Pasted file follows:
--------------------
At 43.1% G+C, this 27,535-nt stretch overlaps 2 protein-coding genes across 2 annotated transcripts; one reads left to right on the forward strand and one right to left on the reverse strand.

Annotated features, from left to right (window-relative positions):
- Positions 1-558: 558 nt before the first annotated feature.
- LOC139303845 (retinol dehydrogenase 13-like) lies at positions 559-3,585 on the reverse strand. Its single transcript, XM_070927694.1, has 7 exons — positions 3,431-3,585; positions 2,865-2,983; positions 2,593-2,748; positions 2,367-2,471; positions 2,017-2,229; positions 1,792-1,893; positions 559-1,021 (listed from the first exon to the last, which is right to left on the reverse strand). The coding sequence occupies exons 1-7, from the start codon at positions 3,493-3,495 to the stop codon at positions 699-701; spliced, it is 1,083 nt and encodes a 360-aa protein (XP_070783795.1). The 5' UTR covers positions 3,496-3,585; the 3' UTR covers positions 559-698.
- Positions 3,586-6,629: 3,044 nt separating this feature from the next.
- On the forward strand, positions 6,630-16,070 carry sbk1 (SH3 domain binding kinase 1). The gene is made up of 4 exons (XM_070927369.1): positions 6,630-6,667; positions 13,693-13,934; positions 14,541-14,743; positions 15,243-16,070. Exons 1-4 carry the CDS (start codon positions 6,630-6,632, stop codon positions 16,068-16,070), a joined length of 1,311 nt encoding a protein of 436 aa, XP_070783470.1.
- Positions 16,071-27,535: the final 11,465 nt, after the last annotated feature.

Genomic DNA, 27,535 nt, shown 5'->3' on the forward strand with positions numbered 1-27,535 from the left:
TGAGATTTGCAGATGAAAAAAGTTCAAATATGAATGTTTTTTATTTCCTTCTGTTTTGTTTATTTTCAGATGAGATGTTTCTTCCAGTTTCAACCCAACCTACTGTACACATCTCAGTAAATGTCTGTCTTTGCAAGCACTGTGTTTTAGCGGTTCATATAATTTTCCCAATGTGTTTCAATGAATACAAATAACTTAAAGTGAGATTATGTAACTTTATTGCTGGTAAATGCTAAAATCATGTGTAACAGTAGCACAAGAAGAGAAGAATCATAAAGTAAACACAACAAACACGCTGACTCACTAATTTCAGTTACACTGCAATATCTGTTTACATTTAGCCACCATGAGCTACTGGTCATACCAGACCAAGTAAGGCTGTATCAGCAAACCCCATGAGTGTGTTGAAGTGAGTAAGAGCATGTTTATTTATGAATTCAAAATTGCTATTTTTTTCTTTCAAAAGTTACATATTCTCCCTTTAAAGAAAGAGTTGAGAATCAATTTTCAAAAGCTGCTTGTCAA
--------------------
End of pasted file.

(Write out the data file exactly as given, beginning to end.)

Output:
At 43.1% G+C, this 27,535-nt stretch overlaps 2 protein-coding genes across 2 annotated transcripts; one reads left to right on the forward strand and one right to left on the reverse strand.

Annotated features, from left to right (window-relative positions):
- Positions 1-558: 558 nt before the first annotated feature.
- LOC139303845 (retinol dehydrogenase 13-like) lies at positions 559-3,585 on the reverse strand. Its single transcript, XM_070927694.1, has 7 exons — positions 3,431-3,585; positions 2,865-2,983; positions 2,593-2,748; positions 2,367-2,471; positions 2,017-2,229; positions 1,792-1,893; positions 559-1,021 (listed from the first exon to the last, which is right to left on the reverse strand). The coding sequence occupies exons 1-7, from the start codon at positions 3,493-3,495 to the stop codon at positions 699-701; spliced, it is 1,083 nt and encodes a 360-aa protein (XP_070783795.1). The 5' UTR covers positions 3,496-3,585; the 3' UTR covers positions 559-698.
- Positions 3,586-6,629: 3,044 nt separating this feature from the next.
- On the forward strand, positions 6,630-16,070 carry sbk1 (SH3 domain binding kinase 1). The gene is made up of 4 exons (XM_070927369.1): positions 6,630-6,667; positions 13,693-13,934; positions 14,541-14,743; positions 15,243-16,070. Exons 1-4 carry the CDS (start codon positions 6,630-6,632, stop codon positions 16,068-16,070), a joined length of 1,311 nt encoding a protein of 436 aa, XP_070783470.1.
- Positions 16,071-27,535: the final 11,465 nt, after the last annotated feature.

Genomic DNA, 27,535 nt, shown 5'->3' on the forward strand with positions numbered 1-27,535 from the left:
TGAGATTTGCAGATGAAAAAAGTTCAAATATGAATGTTTTTTATTTCCTTCTGTTTTGTTTATTTTCAGATGAGATGTTTCTTCCAGTTTCAACCCAACCTACTGTACACATCTCAGTAAATGTCTGTCTTTGCAAGCACTGTGTTTTAGCGGTTCATATAATTTTCCCAATGTGTTTCAATGAATACAAATAACTTAAAGTGAGATTATGTAACTTTATTGCTGGTAAATGCTAAAATCATGTGTAACAGTAGCACAAGAAGAGAAGAATCATAAAGTAAACACAACAAACACGCTGACTCACTAATTTCAGTTACACTGCAATATCTGTTTACATTTAGCCACCATGAGCTACTGGTCATACCAGACCAAGTAAGGCTGTATCAGCAAACCCCATGAGTGTGTTGAAGTGAGTAAGAGCATGTTTATTTATGAATTCAAAATTGCTATTTTTTTCTTTCAAAAGTTACATATTCTCCCTTTAAAGAAAGAGTTGAGAATCAATTTTCAAAAGCTGCTTGTCAA